Modern Atlanta 2012 blasts off @ Teminus 2

(Image: Modern Atlanta)

Max Eternity @ | Report: Modern Atlanta (MA)—one of America’s premiere annual architecture and design celebrations—blasts off with a bang, with its official 2012 launch event.  Hosted tonight at Terminus 2, located in Buckhead—Atlanta’s affluent, uptown cultural hub—the launch event will feature an AIA moderated panel discussion that includes industry experts from the Yale School of Architecture, and Atlanta-based architecture and design professionals.

Founded in 2007 by Bernard McCoy and Elayne DeLeo, 2012 marks the 5th consecutive year that MA has rolled out a stunning line-up of festivities, highlighting the very best in modern design in and around Atlanta.  And this year, dubbed MA12, the organization began its roster of events on May 31st at the Sound Table.

Located in the city’s Edgewood district, the Sound Table is just one of Atlanta’s hottest new venues that has popped up in an area that was, just ten years ago, heavily littered with vacant, abandoned and vandalized real estate; epitomizing urban blight.  Times are a-changing, and with it new investments in Atlanta’s Downtown.

The Sound Table gathering was a media preview party hosted by MA’s founders, and the city councilmember representing [District 2] the neighborhood—Kwanza Hall—was on hand to give a few remarks.

Interest in modernist buildings and design has been, at times, a very rocky road.  As from around 2008 until 2010, a couple of Atlanta’s most notable modernist buildings—one of which was designed by Marcel Breuer and the other by Atlanta’s own Scogin and Elam—came very close to being demolished.  Fortunately these [public] buildings—the Atlanta Fulton [Central] Library and the Buckhead Library—were not torn down.  This is in-large-part due to a renewed interest in the modernist experience in the urban landscape, and due to civic pride.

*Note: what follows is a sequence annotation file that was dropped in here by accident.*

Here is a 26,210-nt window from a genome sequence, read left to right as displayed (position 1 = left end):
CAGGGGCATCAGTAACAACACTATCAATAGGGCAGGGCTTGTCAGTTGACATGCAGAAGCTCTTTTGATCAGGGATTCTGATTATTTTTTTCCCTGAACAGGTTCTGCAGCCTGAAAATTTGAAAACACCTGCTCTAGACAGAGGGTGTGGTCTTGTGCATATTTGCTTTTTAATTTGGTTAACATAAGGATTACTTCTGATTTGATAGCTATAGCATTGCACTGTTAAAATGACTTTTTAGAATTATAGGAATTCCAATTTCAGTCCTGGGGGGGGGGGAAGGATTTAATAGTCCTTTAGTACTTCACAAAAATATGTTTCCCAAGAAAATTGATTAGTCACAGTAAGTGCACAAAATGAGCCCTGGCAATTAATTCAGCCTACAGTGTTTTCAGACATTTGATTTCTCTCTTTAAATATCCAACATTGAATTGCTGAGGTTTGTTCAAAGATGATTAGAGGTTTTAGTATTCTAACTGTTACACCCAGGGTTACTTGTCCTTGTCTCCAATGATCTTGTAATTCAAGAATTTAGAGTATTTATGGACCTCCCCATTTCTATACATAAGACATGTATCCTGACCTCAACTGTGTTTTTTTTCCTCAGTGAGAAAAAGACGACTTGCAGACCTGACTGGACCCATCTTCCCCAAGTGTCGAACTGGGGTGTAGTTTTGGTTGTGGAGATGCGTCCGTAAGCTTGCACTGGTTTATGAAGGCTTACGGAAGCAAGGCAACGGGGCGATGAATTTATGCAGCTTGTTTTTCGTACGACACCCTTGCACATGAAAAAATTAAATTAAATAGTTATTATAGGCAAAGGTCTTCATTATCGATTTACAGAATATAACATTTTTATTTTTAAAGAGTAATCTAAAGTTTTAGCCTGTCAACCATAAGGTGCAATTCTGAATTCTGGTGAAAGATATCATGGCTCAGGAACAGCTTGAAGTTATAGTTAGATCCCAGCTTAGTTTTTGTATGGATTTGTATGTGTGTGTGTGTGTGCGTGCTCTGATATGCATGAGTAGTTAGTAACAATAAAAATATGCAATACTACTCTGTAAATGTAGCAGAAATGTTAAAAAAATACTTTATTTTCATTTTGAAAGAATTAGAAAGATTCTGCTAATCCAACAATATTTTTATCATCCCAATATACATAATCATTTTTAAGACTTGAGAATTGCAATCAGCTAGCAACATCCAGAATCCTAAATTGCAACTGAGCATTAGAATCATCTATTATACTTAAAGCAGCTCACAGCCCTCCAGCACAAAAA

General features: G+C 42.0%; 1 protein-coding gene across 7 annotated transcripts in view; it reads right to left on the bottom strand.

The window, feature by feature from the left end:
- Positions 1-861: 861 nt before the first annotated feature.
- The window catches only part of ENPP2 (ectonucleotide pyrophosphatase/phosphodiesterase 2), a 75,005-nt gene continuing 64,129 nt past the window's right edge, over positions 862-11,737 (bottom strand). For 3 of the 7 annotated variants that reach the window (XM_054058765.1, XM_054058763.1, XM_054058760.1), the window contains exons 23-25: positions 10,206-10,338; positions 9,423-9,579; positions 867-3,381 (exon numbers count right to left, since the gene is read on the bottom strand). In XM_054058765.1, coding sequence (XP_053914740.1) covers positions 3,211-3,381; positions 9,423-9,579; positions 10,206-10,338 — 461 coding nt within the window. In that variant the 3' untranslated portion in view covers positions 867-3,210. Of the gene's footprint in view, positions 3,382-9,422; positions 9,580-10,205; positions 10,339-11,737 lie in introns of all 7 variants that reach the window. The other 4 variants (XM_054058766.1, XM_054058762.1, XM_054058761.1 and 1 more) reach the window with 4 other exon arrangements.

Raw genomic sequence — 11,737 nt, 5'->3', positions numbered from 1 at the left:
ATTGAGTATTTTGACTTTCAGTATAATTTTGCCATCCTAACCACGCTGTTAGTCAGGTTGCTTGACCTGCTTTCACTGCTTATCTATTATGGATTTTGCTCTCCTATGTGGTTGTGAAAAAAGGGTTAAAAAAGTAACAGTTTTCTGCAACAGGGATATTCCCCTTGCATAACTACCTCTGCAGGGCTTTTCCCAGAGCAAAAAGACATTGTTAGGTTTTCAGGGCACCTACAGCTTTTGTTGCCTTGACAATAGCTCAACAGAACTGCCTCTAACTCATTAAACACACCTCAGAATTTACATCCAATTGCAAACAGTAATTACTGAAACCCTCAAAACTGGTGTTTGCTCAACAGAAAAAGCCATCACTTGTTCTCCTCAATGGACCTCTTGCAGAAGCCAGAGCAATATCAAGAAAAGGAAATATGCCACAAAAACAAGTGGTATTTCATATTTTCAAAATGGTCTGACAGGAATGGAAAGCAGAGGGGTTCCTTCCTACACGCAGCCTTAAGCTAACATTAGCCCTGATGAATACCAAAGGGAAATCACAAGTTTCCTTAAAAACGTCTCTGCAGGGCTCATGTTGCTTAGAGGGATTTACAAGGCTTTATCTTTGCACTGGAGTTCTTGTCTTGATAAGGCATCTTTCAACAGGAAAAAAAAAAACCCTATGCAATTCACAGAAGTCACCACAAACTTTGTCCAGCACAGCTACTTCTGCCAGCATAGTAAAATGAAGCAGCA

Marcel Breuer’s Atlanta-Fulton Library (Image: Max Eternity)

Architectural ignorance still exists, and sadly, modernist buildings do continue to be torn down.  Two recent examples of misguided demolition are the Paul Rudolph designed Riverview High School in Florida, as well as the greater portionof Chicago’s Michael Reese Hospital campus, which Bauhaus founder, Walter Gropius, had a big hand in planning its design.  Notwithstanding, in the Southeast and around the world, organizations and publications like Modern Atlanta, the Museum of Modern Art (MoMA), Young Architects Forum (YAF), Museum of Design Atlanta (MoDA), AIA Atlanta, DOCOMOMO,, Architects + Artisans and Triangle Modernist Houses, deserve much credit for providing astute outreach and awareness that has helped to slow the demolition trend of modernist buildings, as has LEED certification and other sustainability initiatives that promote and advocate smart use of resources,which includes the repurposing of ageing sites.

In the film making world, a trio of documentaries on architecture and design are being proposed by the Eternity Group.  And it is through these types of efforts and advocacies that  modernist ideals and buildings remain alive and well.

A full listing of this season’s MA12 events can be found at

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